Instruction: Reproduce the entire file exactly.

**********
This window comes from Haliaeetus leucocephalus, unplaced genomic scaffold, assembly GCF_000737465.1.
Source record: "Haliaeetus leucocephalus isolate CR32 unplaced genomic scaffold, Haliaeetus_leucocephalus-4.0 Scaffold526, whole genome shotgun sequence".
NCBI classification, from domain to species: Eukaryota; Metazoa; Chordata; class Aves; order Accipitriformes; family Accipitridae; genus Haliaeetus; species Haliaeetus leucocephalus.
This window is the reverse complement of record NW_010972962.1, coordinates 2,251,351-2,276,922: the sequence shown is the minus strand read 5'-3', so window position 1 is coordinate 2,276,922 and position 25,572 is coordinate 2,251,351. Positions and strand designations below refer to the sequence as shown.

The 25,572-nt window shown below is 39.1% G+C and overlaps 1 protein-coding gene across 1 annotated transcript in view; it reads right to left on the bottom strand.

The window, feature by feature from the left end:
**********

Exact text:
This window comes from Haliaeetus leucocephalus, unplaced genomic scaffold, assembly GCF_000737465.1.
Source record: "Haliaeetus leucocephalus isolate CR32 unplaced genomic scaffold, Haliaeetus_leucocephalus-4.0 Scaffold526, whole genome shotgun sequence".
NCBI classification, from domain to species: Eukaryota; Metazoa; Chordata; class Aves; order Accipitriformes; family Accipitridae; genus Haliaeetus; species Haliaeetus leucocephalus.
This window is the reverse complement of record NW_010972962.1, coordinates 2,251,351-2,276,922: the sequence shown is the minus strand read 5'-3', so window position 1 is coordinate 2,276,922 and position 25,572 is coordinate 2,251,351. Positions and strand designations below refer to the sequence as shown.

The 25,572-nt window shown below is 39.1% G+C and overlaps 1 protein-coding gene across 1 annotated transcript in view; it reads right to left on the bottom strand.

The window, feature by feature from the left end: